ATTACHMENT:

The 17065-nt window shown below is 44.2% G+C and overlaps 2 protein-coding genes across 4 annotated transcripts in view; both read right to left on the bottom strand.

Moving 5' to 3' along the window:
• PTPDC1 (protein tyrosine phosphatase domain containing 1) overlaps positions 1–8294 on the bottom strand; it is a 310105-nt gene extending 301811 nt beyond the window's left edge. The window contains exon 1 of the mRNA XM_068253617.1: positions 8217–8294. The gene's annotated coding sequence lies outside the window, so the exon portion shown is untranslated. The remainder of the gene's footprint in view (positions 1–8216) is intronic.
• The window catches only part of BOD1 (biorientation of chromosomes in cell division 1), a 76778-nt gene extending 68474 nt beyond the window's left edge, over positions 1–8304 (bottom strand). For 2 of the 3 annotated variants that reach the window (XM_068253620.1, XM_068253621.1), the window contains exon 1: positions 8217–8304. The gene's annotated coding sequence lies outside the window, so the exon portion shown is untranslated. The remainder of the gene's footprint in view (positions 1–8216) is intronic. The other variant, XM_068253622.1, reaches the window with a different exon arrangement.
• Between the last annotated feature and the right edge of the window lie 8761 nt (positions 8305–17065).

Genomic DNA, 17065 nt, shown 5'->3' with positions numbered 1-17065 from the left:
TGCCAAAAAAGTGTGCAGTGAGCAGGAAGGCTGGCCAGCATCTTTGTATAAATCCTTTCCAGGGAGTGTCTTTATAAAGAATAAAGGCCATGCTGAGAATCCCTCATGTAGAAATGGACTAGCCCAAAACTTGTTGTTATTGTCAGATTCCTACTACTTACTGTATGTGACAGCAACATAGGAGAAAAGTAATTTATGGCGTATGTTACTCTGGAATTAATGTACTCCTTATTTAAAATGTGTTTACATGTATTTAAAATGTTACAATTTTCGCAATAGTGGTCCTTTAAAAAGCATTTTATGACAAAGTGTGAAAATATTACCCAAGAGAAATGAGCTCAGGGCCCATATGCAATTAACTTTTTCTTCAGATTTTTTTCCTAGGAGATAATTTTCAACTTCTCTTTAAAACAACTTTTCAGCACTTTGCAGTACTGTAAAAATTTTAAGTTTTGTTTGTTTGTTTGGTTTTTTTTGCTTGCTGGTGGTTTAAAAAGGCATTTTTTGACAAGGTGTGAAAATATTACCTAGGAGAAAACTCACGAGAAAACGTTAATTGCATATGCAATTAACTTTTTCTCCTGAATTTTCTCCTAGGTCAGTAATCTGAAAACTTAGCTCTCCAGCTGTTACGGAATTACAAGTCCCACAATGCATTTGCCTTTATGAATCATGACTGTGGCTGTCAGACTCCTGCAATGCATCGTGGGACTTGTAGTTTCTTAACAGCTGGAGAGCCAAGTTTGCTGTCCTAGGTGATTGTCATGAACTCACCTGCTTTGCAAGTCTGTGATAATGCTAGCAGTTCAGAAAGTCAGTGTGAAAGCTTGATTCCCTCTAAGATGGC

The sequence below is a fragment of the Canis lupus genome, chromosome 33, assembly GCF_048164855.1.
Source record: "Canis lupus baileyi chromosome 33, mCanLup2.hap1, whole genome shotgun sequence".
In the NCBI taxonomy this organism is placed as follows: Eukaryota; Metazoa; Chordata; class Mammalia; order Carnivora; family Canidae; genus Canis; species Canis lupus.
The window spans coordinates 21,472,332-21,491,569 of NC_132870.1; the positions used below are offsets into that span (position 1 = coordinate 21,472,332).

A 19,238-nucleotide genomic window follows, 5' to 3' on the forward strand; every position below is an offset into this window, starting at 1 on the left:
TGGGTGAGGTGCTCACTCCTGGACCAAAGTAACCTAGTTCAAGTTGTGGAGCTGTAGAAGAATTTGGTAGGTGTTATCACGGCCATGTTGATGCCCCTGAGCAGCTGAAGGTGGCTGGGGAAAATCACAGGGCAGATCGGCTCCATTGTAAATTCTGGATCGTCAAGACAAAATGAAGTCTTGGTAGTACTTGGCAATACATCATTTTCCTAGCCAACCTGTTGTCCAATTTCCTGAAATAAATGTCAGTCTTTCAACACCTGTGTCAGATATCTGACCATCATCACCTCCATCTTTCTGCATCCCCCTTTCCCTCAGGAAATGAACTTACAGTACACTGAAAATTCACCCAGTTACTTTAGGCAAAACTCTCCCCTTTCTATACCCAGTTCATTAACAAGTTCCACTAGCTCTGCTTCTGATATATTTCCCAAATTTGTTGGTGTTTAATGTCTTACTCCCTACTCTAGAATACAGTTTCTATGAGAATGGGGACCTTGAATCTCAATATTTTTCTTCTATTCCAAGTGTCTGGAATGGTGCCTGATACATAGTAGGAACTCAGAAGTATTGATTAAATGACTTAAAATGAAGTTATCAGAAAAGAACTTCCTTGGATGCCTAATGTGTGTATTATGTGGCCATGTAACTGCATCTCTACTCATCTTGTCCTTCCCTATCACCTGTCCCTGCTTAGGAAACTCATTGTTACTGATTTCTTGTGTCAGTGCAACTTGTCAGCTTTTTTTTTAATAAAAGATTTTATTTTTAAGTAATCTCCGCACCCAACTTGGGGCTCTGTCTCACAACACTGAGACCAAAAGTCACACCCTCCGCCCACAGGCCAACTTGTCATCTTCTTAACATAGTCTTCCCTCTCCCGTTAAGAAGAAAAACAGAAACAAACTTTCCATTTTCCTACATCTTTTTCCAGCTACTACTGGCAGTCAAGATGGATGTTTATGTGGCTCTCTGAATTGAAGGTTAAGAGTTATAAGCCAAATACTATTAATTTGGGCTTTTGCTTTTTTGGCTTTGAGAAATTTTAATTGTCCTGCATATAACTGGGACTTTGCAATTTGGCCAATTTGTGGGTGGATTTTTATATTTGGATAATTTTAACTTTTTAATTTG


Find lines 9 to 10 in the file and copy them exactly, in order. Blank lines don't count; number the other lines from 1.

Source record: "Canis lupus baileyi chromosome 33, mCanLup2.hap1, whole genome shotgun sequence".
In the NCBI taxonomy this organism is placed as follows: Eukaryota; Metazoa; Chordata; class Mammalia; order Carnivora; family Canidae; genus Canis; species Canis lupus.